- Doctors have stabilized heart and blood pressure but Sharon remains in critical condition
- The former Israeli prime minister is still suffering from organ failure
- Sharon has been in a coma since 2006
- News broke Wednesday that Sharon's health had worsened
Doctors have stabilized former Israeli Prime Minister Ariel Sharon's heart and blood pressure, but he still remains in critical condition, a hospital official said Sunday.
The 85-year old is still suffering from multiple organ failure, said Zeev Rotstein, director of the Sheba Medical Center in Tel Hashomer.
Sharon is known as a highly decorated -- if controversial -- Israeli military figure who became prime minister in 2001. But Sharon has been in a coma since 2006, when he suffered a major stroke that led doctors to put him under anesthesia and on a respirator. His term as prime minister came to an end.
News broke on Wednesday that his health had worsened.
Rising through military ranks
Born in 1928 in Kfar Malal -- a community that would later become part of Israel -- Sharon graduated from high school in 1945 and began working with the Haganah, a militant group advocating for Israel's independence.
He began his rise through the Israeli military ranks in 1953. Sharon helped establish an elite commando unit and was eventually promoted to be an army major general. He held this rank during 1967's Six-Day War, which ended with Israel controversially expanding its territory.
Sharon went on to play major roles in subsequent Israeli military conflicts as well, including as head of the Army's Armored Reserve Division during the 1973 Yom Kippur War.
He then began segueing into government, including stints as Prime Minister Yitzhak Rabin's military adviser, agriculture minister and defense minister from 1981 to 1983.
Invasion of Lebanon
Sharon also orchestrated Israel's invasion of Lebanon, an effort aimed at Palestine Liberation Organization (PLO) fighters that also left hundreds of Lebanese civilians dead. His actions led many in the Arab world to call him the "Butcher of Beirut."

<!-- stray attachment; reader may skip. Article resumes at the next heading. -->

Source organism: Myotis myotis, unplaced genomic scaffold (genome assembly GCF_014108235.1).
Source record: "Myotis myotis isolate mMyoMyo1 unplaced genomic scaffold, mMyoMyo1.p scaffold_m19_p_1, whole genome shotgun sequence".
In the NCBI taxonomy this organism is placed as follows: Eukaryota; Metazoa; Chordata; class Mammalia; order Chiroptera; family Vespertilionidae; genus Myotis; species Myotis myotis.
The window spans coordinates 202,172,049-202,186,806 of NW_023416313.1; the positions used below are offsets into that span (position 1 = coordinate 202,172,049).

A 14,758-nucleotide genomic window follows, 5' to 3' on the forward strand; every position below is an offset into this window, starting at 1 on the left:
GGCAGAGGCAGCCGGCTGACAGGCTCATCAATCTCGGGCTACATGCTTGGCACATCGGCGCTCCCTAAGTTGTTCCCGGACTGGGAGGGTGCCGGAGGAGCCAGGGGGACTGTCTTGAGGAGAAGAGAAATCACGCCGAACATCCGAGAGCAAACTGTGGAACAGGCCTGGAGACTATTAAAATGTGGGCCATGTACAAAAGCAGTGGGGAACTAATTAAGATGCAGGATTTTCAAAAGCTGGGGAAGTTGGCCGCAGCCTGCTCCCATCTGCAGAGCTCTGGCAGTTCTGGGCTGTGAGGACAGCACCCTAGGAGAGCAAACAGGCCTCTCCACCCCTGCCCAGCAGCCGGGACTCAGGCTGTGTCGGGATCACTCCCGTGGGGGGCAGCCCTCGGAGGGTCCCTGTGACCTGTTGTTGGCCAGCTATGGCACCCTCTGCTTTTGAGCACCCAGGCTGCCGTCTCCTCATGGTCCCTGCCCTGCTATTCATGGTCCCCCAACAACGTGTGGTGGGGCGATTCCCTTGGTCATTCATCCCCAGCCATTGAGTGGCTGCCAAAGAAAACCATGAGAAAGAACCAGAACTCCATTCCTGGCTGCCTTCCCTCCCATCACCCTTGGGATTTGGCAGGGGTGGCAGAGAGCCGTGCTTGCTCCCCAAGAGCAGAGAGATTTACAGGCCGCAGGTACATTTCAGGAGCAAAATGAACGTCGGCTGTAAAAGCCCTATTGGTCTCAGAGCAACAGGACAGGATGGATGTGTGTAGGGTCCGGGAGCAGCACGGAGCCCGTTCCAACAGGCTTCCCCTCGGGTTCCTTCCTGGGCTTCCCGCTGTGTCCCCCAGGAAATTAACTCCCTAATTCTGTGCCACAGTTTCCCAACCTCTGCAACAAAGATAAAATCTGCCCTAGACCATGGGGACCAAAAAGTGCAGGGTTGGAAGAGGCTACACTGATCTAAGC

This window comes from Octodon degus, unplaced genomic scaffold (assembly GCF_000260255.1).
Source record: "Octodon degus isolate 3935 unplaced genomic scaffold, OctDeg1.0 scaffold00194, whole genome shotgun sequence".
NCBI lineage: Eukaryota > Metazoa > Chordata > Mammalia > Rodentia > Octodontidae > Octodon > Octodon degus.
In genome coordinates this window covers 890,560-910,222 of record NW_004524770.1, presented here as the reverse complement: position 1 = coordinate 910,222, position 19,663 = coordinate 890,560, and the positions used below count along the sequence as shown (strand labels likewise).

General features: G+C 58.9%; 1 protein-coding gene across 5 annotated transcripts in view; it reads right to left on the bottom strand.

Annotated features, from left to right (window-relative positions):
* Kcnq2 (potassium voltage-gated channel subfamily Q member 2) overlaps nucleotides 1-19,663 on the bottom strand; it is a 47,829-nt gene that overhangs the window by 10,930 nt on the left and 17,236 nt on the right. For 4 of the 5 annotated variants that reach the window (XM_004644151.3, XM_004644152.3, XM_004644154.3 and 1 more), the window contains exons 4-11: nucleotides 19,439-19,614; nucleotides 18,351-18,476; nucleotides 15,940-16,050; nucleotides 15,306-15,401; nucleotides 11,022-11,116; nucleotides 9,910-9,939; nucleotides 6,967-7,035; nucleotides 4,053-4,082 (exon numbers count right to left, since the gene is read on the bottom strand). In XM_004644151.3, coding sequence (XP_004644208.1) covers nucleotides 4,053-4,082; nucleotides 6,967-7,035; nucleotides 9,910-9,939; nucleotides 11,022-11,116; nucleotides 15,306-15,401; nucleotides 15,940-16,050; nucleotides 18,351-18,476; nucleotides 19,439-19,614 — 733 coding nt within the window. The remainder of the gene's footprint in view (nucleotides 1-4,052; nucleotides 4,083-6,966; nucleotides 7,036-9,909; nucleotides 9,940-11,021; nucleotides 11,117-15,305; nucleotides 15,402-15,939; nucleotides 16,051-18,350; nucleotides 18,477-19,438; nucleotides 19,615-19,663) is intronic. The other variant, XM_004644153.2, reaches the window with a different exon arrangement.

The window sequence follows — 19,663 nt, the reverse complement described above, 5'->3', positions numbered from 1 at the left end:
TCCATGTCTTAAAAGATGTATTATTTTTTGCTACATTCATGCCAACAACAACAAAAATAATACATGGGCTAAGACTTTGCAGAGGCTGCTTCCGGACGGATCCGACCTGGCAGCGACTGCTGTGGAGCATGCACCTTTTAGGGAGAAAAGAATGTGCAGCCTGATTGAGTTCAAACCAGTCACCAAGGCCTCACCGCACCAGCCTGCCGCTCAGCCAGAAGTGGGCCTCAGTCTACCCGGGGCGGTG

An official Israeli inquiry found Sharon indirectly responsible for the September 1982 killings of as many as 2,000 Palestinians at the Sabra and Shatila refugee camps outside of Beirut, Lebanon.
The report -- which led to Sharon's prompt resignation -- determined the then-defense minister did nothing to stop Christian militiamen allied with Israel from entering the camps, despite fears they might seek to avenge the killing of their leader the previous day.
Sharon did not stay out of the spotlight for long. His adviser Ranaan Gissin said Sharon "he felt betrayed by his government." Sharon also sued Time for a magazine article implying that he had foreknowledge and a greater role in this massacre, with a jury later finding the U.S.-based publisher guilty of defamation but not of malice.
Becoming prime minister
Sharon went on to hold a several other Cabinet posts from 1984 to 2001, when he won a special election to become prime minister.
By then, as head of the Likud party, Sharon was considered a hawk. And early on, he took the offensive by sending tanks and troops into Palestinian territory and ordering the assassination of militant leaders.
But Sharon also took steps toward peace, such as agreeing with the late PLO leader Yasser Arafat on a timeline to halt Israeli-Palestinian violence and resume peace talks. But that effort undermined by Sharon's own party, which backed a resolution to never allow the creation of a Palestinian state.
Sharon later participated in talks with regional and world powers to discuss a "road map" for Middle East peace.
Immediately after he fell ill in early 2006, his power was transferred to Vice Premier Ehud Olmert. Surgeons removed 20 inches of his intestine the following month and, that April, Israel's Cabinet formally ended his run as prime minister after declaring him permanently incapacitated.
The former prime minister's health has fluctuated during the time he has been in the coma. In January 2013, doctors said testing on Sharon indicated some brain activity when he was shown photos of his home and heard his son's voice.